Many of our electronic devices are now able to listen in on, or even participate in, human conversations. Speech processing provides the foundation for these interactions today, but has been around much longer than you might think.
1950s: Speech Processing
Research and development around computer systems that can understand phonics has been underway since 1952. Originally focused on numbers instead of words, Bell Labs created the Automatic Digit Recognition machine called “Audrey” that was able to understand basic speech sounds known as phonemes, as well as single digits (0 to 9), spoken aloud by one voice.
Almost 70 years ago, Audrey was able to detect basic phonemes and numbers with up to 90% accuracy, but because the system was only able to understand numbers its application was limited to voice dialing for collectors and toll operators.
IBM took the next step towards speech recognition at the 1962 Seattle World’s fair where they debuted their “Shoebox’ machine that was able to understand and respond to 16 words in English. The machine was also able to understand mathematical functions and understand digits, much like the machine that came before it. Later, the Shoebox evolved to be able to comprehend nine consonants and four vowels.
1960s: Speech Recognition
The 1960s seemed to be fundamental to the development of speech recognition systems as the decade coincided with the advent of more advanced signal processing hardware that could be used to understand both speech and sound. Along with advances at Bell Labs and IBM, speech science researcher Gunnar Fant founded the Source-Filter model of speech production. Fant’s model analyzed the source from where we produce speech sounds, as well as the way we filter those sounds, which for humans is the vocal tract or vocal folds that vibrate when we produce sound. For Fant, and the development of speech processing as a whole, it was important to understand HOW humans created sound before making a system that could mimic it.
1970s: Speech Understanding
The 1970s delivered a breakthrough in voice recognition technology after DARPA and the U.S. Department of Defense created the government funded Speech Understanding Research program (SUR). The goal of SUR was to create a system that would be able to comprehend at least 1,000 words, and various companies and universities, including Carnegie Mellon University, joined the program to eventually create the “Harpy” speech system. Harpy was capable of understanding full sentences, and eventually understood 1,011 words – the equivalent of a three-year-old’s vocabulary.
1980s: Statistical Models for Speech Recognition
Both IBM and Bell Labs re-entered the scene in the 1980s after the hidden Markov model (HMM) statistical model was introduced, which allowed systems to estimate the probability of unknown sounds actually being words.
These advancements led to the creation of the first speech recognition company, Threshold Technology. Bell Labs’ speech recognition systems were also able to understand multiple voices by this time, and IBM’s “Tangora” voice-activated typewriter maintained a 20,000 word vocabulary.
1990s: Continuous Voice Processing
The 90’s were a time for faster microprocessing speeds, allowing software companies such as Dragon Systems to develop comprehensive speech recognition systems like Dragon Dictate, released in 1990. Dragon Dictate utilized HMMs, which were not yet compatible with many of the hardware platforms available at the time, and struggled to understand continuous chains of words. This meant users had to enunciate and pause between each word, making it hard to justify the $9,000 initial price point.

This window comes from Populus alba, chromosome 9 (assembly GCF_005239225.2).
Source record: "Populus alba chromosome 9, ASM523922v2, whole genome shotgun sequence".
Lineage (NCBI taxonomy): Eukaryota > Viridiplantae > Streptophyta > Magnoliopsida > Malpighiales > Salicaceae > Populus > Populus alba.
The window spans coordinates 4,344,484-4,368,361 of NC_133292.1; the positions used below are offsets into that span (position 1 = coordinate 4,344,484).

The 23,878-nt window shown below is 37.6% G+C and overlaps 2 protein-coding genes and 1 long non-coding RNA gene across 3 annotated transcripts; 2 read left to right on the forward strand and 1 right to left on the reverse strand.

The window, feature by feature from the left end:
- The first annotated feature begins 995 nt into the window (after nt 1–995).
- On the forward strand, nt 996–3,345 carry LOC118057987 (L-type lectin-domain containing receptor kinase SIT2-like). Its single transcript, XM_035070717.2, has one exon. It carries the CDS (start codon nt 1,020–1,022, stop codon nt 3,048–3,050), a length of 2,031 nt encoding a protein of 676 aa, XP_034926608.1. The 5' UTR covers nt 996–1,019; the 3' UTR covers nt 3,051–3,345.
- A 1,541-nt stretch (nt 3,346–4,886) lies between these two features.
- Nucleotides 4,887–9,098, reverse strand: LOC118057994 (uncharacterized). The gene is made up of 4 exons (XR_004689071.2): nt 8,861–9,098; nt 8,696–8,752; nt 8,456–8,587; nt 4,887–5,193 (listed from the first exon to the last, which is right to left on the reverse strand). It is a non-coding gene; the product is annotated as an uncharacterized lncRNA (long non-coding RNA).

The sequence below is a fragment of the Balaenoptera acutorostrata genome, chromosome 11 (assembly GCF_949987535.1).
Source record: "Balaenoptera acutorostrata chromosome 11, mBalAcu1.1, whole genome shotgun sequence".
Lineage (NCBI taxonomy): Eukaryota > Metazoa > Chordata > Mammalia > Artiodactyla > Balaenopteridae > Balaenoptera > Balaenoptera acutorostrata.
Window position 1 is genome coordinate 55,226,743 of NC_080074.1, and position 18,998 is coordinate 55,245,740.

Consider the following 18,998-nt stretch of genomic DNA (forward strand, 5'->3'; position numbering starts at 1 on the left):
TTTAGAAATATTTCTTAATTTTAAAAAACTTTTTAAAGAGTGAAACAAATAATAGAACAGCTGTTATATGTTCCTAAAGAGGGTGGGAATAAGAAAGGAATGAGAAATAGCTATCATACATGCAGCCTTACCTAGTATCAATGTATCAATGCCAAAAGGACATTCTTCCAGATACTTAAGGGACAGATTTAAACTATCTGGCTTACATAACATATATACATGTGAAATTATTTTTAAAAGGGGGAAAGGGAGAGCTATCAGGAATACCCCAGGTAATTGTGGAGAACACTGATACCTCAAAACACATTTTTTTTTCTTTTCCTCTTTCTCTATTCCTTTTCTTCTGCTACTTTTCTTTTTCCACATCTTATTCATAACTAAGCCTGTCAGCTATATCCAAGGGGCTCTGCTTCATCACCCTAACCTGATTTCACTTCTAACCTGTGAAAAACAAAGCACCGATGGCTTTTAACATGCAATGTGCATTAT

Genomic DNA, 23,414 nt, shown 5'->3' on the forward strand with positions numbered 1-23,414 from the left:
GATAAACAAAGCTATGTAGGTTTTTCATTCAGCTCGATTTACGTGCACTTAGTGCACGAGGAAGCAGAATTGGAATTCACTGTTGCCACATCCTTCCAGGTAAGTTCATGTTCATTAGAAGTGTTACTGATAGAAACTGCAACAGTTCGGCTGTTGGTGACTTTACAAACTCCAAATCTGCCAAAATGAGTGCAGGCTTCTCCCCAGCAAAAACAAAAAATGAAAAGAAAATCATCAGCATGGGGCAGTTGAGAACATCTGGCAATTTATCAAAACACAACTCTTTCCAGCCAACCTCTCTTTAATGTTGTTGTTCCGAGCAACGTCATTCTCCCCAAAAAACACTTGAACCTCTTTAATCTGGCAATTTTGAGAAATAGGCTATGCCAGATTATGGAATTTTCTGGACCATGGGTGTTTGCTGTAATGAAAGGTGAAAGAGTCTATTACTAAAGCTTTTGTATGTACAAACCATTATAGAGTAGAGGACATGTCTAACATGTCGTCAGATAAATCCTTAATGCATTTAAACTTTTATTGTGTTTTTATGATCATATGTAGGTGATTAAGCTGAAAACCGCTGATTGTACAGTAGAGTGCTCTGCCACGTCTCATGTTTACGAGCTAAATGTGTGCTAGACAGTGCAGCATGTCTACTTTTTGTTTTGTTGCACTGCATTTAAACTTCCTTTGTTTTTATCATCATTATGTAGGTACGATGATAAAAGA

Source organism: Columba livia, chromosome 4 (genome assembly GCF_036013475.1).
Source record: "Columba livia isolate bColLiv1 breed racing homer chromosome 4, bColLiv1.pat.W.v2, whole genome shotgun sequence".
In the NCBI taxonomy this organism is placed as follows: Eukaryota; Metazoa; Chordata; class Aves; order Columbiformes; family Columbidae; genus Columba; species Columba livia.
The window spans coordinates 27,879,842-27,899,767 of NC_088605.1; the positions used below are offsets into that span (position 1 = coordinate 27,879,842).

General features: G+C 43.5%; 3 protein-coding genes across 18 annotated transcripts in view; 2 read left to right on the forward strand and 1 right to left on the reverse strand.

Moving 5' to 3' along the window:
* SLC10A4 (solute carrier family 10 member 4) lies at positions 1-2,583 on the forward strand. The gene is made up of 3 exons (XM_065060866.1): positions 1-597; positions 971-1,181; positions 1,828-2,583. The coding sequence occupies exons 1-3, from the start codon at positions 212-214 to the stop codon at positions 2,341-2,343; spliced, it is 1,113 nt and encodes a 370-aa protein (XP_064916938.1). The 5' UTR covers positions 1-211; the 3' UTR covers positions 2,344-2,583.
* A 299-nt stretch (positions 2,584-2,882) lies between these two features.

However, Dragon continued refining their products and released Dragon NaturallySpeaking in 1997, which became the first continuous speech recognition system to understand 100 words per minute. Users also didn’t have to pause between words.
In 1996, BellSouth created the first voice activated portal (VAL), an interactive voice recognition system for dial-in customers. The system from BellSouth was geared towards providing services over the phone, much like the automated voice menus we have today.
2000s: Voice Recognition for Virtual Assistants
By 2001, advanced speech recognition software was routinely achieving 80% accuracy, and companies like Google began capitalizing on this performance via the Google Voice Search app. The Google Voice Search app and search engine captured and offloaded roughly 230 billion words from user searches to Google data centers that would later be used to predict what users were searching for and help advance the development of speech processing technology.
Not only was this a breakthrough in speech processing, but also signaled the beginnings of smart consumer devices: Apple’s iPhone and Google Android both featured voice recognition capabilities just a few years later.
Apple launched their own virtual assistant software, Siri, in 2011. Siri was one of the first voice recognition systems able to converse back and forth with the user, allowing it to double as one of the first AI-based virtual assistants. Microsoft followed Google and Apple with the Cortana virtual assistant in 2014, which proliferated to various Windows-based platforms and the Xbox One.
The evolution of speech processing is often compared to a child growing up and learning new words while also forming their sense of personality. As the technology continues to advance, we can expect better accuracy, a more advanced, diverse vocabulary, and more human-like interactions with devices all around us that can literally speak the same language.
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